140 Uzbek rights advocates denounce forced child labour on cotton farms - some retailers stop sourcing

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Article
19 January 2008

Uzbekistan: Cotton Industry Targeted By Child-Labor Activists

Author: Gulnoza Saidazimova, Radio Free Europe

In an open letter on January 17, some 100 Uzbek dissidents and activists abroad and 40 in the country say the forced use of child labour in the Uzbek cotton industry has become a "deliberate state policy"…[T]he letter…says that in recent years forced child labor has spread on a "mass scale," and that working conditions for thousands of minors who toil in Uzbek fields have worsened… Following the expose [by the BBC’s ‘Newsnight’ programme], several international companies said they would stop buying Uzbek cotton…H&M, Finland's Marimekko, and Estonia's Krenholm [part of Boras Wäfveri] were the first. This week, they were joined by…Tesco…and by Marks and Spencer…The International Cotton Advisory Committee (ICAC), a U.S.-based group that promotes the world cotton trade, called the allegations by Uzbek activists "exaggerated" and "absurd."…[One of the letter's signatories, Nadejda Atayeva, head of Association on Human Rights in Central Asia] said this week's statement was partly in response to the ICAC's reaction to the original call for a boycott.

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Article
17 January 2008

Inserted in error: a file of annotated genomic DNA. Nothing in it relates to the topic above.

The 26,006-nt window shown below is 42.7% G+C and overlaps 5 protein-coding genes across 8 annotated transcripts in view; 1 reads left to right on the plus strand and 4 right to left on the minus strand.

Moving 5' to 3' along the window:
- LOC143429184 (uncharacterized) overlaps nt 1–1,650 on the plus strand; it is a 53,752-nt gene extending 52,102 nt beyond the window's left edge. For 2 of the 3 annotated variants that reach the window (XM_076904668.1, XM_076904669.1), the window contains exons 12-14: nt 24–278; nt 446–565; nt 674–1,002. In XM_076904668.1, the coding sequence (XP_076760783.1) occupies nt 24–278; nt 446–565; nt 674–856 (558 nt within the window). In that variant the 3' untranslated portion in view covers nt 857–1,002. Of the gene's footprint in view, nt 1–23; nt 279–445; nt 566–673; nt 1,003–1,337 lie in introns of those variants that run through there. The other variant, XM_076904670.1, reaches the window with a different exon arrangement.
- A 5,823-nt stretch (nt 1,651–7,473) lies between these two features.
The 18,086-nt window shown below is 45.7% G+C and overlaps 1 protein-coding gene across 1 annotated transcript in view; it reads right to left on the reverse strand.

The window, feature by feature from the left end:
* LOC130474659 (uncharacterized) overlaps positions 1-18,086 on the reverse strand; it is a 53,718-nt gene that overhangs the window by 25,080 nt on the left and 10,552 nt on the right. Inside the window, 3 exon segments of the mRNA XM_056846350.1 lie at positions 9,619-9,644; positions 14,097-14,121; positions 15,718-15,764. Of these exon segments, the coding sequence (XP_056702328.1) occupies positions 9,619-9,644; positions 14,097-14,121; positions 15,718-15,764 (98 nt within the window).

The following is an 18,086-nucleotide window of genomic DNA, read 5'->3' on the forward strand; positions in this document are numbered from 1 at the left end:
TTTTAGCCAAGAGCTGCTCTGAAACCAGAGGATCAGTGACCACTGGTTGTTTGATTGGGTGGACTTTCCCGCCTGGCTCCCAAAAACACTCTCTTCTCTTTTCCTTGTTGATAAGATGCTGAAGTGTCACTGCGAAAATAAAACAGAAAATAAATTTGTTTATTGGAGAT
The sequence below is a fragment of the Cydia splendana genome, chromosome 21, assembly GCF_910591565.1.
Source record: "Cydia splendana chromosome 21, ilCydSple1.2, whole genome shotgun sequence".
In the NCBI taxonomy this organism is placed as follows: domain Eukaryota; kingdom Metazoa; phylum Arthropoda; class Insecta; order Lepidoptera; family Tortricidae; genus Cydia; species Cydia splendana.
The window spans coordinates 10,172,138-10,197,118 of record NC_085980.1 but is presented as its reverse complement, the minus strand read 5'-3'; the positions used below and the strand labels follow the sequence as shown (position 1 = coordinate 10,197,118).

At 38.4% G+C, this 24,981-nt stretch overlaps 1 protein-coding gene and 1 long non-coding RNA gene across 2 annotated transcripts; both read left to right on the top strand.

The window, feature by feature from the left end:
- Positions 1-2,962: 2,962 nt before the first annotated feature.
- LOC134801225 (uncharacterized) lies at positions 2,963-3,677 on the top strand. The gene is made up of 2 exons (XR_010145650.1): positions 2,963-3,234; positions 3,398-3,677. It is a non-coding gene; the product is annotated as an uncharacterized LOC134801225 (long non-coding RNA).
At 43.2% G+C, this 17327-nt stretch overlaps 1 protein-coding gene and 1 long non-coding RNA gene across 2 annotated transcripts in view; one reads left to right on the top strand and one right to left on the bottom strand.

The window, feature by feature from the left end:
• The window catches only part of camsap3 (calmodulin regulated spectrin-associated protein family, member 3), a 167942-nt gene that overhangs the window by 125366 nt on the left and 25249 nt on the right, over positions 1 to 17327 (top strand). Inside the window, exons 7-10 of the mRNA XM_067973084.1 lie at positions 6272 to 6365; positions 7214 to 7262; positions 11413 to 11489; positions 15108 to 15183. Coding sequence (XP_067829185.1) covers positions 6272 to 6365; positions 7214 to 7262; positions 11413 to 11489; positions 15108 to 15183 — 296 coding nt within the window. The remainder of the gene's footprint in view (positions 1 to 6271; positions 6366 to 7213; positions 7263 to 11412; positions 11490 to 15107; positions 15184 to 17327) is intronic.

[PDF] Once more on the boycott of Uzbek cotton and the forced child labour in Uzbekistan: Open letter

Author: Civil society activists of Uzbekistan to European Council, US Administration, Intl. Cotton Advisory Committee, UNICEF & ILO

We are writing to you following the reaction of certain international organizations to our previous call for the boycott of Uzbek cotton and to media reports that raised the issue of forced child labor in Uzbekistan. In the current statement we would like to reiterate our call to boycott Uzbek cotton and present new signatures in its support…We have received an official reply to our petition from Mr. Terry P. Townsend, Executive Director of the International Cotton Advisory Committee (ICAC). While we are grateful to Mr. Townsend for his quick response, we would still like to question a number of statements in his letter.

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Article
30 November 2007

[PDF] Letter to Civil Society Activists of Uzbekistan

Author: International Cotton Advisory Committee (ICAC)

Thank you for ensuring that the Secretariat of the International Cotton Advisory Committee (ICAC) received a copy of your call for a boycott of Uzbek cotton. We take your allegations of forced child labor and chemical exposure seriously...The allegations of forced child labor in cotton production in Uzbekistan have been circulating for many years. Most in the cotton industry, including myself, have shrugged off these allegations because they have seemed exaggerated at best, and perhaps even absurd.

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Article
15 November 2007

[PDF] Purge the Uzbek cotton of the stains of forced child labour!

Author: Civil society activists of Uzbekistan

The practice of forced child labour is continuing in Uzbekistan since the Soviet times. Not only has it not been still abolished since then, but on the contrary, has become even more horrific… In order to break this vicious system, it is necessary to deprive those who control the export of cotton in Uzbekistan of their unfair excess profits. Only an international boycott of Uzbek cotton could reach that goal. The boycott will force the Uzbek government to repeal child labor and provide farmers real economic freedom. The cotton sector in Uzbekistan could be profitable without the exploitation of child and forced labor.

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